‘Stay alert and stay alive’ – Hard-hitting warning from region’s hospitals after crash victims account for one in five trauma patients
- Credit: Archant
Health leaders across Suffolk and north Essex have issued a hard-hitting message to motorists – warning them that a moment of distraction can lead to death or permanent disability in the blink of an eye.
Trauma specialists have spoken out as new figures reveal one in five admissions to critical care units are road crash victims.
More than 20% of all patients admitted to the east of England’s major trauma centre at Addenbrooke’s Hospital and acute units including Ipswich, West Suffolk and Colchester hospitals were involved in car accidents, according to analysis of data by road safety charity Brake.
Chiefs made the discovery while scrutinising figures supplied by the Trauma Audit and Research Network (TARN) from 2007 to 2017.
Health bosses at most of the region’s hospitals said the amount of patients treated in their trauma departments for road crash injuries had stayed constant.
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At Colchester, emergency medicine specialist Dr Kazim Mirza said that in his experience, he believes there has been a steady rise, while at Addenbrooke’s chiefs said they consistently see between 100 and 120 patients per month.
Around half of all trauma patients admitted to the Cambridge-based hospital’s major trauma centre, including several motorists from Suffolk and north Essex, have been involved in road crashes. The remainder are predominately falls.
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Dr Roderick Mackenzie is the clinical director of the major trauma centre at Addenbrooke’s. He sees hundreds of people with serious or life-threatening injuries pass through the hospital’s doors.
In a message to motorists, he said: “Road crashes remain the commonest cause of severe and fatal injury in people under the age of 40. A moment of distraction with the radio, a phone, a sandwich or an argument, particularly if driving too fast for the circumstances such as in built up areas, inclement weather or poor visibility, can lead to death or permanent disability in the blink of an eye. Stay alert. Stay alive.”
Last winter, from November to February, the East of England Ambulance Service was sent to 5,081 road crashes, a fall from 5,654 the previous year. More than 600 of these were in Suffolk, while 1,382 were in Essex.
Brake’s analysis of TARN data suggests those aged between 16 and 25 have been involved in the most car crashes.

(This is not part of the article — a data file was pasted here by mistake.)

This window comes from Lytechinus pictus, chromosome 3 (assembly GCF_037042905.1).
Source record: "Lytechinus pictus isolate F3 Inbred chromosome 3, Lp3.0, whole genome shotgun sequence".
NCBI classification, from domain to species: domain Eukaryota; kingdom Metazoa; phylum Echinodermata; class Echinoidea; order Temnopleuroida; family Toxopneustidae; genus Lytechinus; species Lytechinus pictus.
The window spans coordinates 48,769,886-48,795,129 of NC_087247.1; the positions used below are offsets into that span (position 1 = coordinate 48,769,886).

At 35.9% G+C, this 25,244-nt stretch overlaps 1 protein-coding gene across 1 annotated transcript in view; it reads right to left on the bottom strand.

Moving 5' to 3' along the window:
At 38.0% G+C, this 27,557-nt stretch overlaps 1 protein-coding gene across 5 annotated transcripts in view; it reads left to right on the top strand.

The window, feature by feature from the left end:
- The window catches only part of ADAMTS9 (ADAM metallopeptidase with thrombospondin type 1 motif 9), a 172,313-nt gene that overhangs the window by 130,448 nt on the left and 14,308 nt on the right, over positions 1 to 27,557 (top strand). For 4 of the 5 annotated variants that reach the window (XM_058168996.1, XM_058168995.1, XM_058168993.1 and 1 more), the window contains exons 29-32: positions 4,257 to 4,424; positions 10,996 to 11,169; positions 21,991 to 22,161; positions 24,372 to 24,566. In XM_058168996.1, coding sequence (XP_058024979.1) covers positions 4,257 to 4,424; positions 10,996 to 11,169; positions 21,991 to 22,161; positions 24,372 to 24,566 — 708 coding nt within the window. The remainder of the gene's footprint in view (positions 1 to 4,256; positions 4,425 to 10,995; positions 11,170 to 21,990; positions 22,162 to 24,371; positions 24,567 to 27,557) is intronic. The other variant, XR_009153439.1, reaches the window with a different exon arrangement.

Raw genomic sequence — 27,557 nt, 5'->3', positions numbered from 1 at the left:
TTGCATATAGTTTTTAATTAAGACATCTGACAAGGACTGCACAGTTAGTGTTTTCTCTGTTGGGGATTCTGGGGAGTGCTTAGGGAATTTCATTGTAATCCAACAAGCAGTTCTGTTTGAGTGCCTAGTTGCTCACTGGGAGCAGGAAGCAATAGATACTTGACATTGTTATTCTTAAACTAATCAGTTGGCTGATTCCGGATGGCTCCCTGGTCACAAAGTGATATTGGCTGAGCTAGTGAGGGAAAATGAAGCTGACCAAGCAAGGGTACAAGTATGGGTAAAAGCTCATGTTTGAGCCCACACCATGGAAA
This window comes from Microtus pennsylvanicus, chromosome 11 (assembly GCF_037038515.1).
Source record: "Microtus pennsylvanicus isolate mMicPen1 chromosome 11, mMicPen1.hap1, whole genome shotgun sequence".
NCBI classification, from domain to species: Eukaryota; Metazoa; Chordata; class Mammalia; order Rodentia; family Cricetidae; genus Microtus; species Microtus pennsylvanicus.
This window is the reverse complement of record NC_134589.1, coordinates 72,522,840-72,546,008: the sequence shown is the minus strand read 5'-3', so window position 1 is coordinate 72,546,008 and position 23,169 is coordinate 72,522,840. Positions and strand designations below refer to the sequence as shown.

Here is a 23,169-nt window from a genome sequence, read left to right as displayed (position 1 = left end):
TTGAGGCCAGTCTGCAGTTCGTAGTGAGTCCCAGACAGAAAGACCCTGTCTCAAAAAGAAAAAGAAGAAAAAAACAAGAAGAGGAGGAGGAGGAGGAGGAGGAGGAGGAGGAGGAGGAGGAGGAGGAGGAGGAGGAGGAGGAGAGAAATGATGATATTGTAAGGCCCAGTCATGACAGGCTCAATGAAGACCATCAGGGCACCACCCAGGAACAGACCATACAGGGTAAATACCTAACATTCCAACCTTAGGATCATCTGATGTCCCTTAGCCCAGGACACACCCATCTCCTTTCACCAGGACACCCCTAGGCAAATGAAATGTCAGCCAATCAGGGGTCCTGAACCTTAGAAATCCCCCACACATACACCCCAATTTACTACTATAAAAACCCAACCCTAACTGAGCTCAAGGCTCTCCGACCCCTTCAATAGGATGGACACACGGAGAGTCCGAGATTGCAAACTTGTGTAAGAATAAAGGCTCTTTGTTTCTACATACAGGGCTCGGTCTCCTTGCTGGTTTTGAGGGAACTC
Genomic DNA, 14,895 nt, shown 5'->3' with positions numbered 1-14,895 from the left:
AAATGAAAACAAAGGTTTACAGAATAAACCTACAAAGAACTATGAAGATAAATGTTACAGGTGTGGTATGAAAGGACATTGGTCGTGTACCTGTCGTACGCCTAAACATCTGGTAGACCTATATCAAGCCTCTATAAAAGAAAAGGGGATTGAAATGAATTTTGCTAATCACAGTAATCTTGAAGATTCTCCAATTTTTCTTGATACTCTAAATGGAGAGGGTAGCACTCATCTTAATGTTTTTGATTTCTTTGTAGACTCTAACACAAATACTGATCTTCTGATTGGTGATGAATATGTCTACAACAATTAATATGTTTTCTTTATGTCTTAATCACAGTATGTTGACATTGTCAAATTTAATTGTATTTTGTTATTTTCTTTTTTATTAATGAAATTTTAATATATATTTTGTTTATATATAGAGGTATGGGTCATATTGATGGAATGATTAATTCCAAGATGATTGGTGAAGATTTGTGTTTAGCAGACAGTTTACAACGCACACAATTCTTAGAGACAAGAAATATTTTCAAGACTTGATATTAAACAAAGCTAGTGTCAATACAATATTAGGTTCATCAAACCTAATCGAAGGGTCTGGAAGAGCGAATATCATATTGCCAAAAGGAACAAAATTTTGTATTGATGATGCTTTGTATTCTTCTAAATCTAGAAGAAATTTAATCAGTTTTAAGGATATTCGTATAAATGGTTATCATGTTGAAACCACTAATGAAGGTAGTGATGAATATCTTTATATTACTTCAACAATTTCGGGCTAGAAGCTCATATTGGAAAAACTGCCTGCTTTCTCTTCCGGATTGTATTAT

Of 6,587 patients treated for road crash injuries in the east of England over the last decade, 1,389 were in this age group.
And it is not just drivers who are badly hurt – motorcyclists, pedestrians and pedal cyclists are also among the worst affected.
Injuries to limbs were the most common with 1,826 patients affected, with the category of multiple injuries coming in at a close second at 1,179.
The types of ailments patients present with is a key factor in judgement calls made by bosses at Ipswich Hospital’s emergency department (ED).
Spokeswoman Jan Ingle said: “Our ED is separated into two areas, one is majors and the other is minors. Road traffic accidents automatically go into our majors department. If they are very poorly, they will go into resus (resuscitation), and if they have broken bones they may have emergency surgery.
“We have a team of specialists trained to deal with every scenario. If we are not best equipped to help, and the patient has a severe, life-threatening head injury we would usually send them to Addenbrooke’s either by ambulance or air ambulance depending on the seriousness.
“Staff working with trauma patients often have to make a judgement call.”
Supporting families and patients through traumatic scenarios is another major issue hospitals tackle when dealing with the fallout of road traffic collisions. Every hospital in the region has a sophisticated network of support staff and chaplaincy services. At Colchester General, the A&E department has a relatives room. Dr Mirza added: “All of our staff are trained in supporting patients and their families, and are assisted by volunteers and members of our chaplaincy team.”
Health bosses at West Suffolk Hospital also had a message for drivers as winter draws in.
Emergency department consultant Alain Sauvage said: “Motorists need to take particular care at this time of year.
“Low-level sunlight can make visibility more difficult, and we’d urge caution at dusk and dawn especially. We’d also ask that drivers make sure windscreens, windows and mirrors are de-misted and de-iced fully before starting their journey.”